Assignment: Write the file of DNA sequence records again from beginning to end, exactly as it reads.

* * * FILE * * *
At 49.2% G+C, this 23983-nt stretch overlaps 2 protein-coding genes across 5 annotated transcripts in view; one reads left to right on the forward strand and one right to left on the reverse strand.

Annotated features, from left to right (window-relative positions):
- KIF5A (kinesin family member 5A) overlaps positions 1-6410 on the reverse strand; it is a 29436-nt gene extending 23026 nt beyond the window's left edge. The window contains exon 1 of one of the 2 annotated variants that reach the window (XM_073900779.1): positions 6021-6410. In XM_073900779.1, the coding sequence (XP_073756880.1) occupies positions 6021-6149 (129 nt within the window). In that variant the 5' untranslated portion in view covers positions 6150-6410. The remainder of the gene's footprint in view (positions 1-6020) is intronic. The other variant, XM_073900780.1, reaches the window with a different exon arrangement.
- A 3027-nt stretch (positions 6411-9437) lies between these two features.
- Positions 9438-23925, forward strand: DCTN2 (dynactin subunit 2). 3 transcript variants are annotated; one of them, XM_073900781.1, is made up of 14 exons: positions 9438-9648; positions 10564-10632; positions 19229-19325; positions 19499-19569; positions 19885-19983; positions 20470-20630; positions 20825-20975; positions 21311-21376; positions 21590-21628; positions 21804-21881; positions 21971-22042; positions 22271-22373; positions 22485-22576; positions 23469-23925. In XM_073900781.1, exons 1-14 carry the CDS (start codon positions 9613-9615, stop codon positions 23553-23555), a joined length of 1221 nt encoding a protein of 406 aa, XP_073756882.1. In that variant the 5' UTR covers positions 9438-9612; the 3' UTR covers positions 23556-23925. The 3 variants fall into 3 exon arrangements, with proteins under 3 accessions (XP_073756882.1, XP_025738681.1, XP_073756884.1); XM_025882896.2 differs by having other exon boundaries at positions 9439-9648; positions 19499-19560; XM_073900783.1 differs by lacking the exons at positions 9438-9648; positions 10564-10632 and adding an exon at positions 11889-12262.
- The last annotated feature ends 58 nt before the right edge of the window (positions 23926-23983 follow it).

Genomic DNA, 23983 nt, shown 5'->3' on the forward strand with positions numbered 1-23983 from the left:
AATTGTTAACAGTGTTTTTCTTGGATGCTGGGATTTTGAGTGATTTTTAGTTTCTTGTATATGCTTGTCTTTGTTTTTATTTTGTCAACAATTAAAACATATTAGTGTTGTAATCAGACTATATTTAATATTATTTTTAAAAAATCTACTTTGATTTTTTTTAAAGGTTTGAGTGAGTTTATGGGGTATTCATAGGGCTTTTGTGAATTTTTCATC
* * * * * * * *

At 49.2% G+C, this 23983-nt stretch overlaps 2 protein-coding genes across 5 annotated transcripts in view; one reads left to right on the forward strand and one right to left on the reverse strand.

Annotated features, from left to right (window-relative positions):
- KIF5A (kinesin family member 5A) overlaps positions 1-6410 on the reverse strand; it is a 29436-nt gene extending 23026 nt beyond the window's left edge. The window contains exon 1 of one of the 2 annotated variants that reach the window (XM_073900779.1): positions 6021-6410. In XM_073900779.1, the coding sequence (XP_073756880.1) occupies positions 6021-6149 (129 nt within the window). In that variant the 5' untranslated portion in view covers positions 6150-6410. The remainder of the gene's footprint in view (positions 1-6020) is intronic. The other variant, XM_073900780.1, reaches the window with a different exon arrangement.
- A 3027-nt stretch (positions 6411-9437) lies between these two features.
- Positions 9438-23925, forward strand: DCTN2 (dynactin subunit 2). 3 transcript variants are annotated; one of them, XM_073900781.1, is made up of 14 exons: positions 9438-9648; positions 10564-10632; positions 19229-19325; positions 19499-19569; positions 19885-19983; positions 20470-20630; positions 20825-20975; positions 21311-21376; positions 21590-21628; positions 21804-21881; positions 21971-22042; positions 22271-22373; positions 22485-22576; positions 23469-23925. In XM_073900781.1, exons 1-14 carry the CDS (start codon positions 9613-9615, stop codon positions 23553-23555), a joined length of 1221 nt encoding a protein of 406 aa, XP_073756882.1. In that variant the 5' UTR covers positions 9438-9612; the 3' UTR covers positions 23556-23925. The 3 variants fall into 3 exon arrangements, with proteins under 3 accessions (XP_073756882.1, XP_025738681.1, XP_073756884.1); XM_025882896.2 differs by having other exon boundaries at positions 9439-9648; positions 19499-19560; XM_073900783.1 differs by lacking the exons at positions 9438-9648; positions 10564-10632 and adding an exon at positions 11889-12262.
- The last annotated feature ends 58 nt before the right edge of the window (positions 23926-23983 follow it).

Genomic DNA, 23983 nt, shown 5'->3' on the forward strand with positions numbered 1-23983 from the left:
AATTGTTAACAGTGTTTTTCTTGGATGCTGGGATTTTGAGTGATTTTTAGTTTCTTGTATATGCTTGTCTTTGTTTTTATTTTGTCAACAATTAAAACATATTAGTGTTGTAATCAGACTATATTTAATATTATTTTTAAAAAATCTACTTTGATTTTTTTTAAAGGTTTGAGTGAGTTTATGGGGTATTCATAGGGCTTTTGTGAATTTTTCATC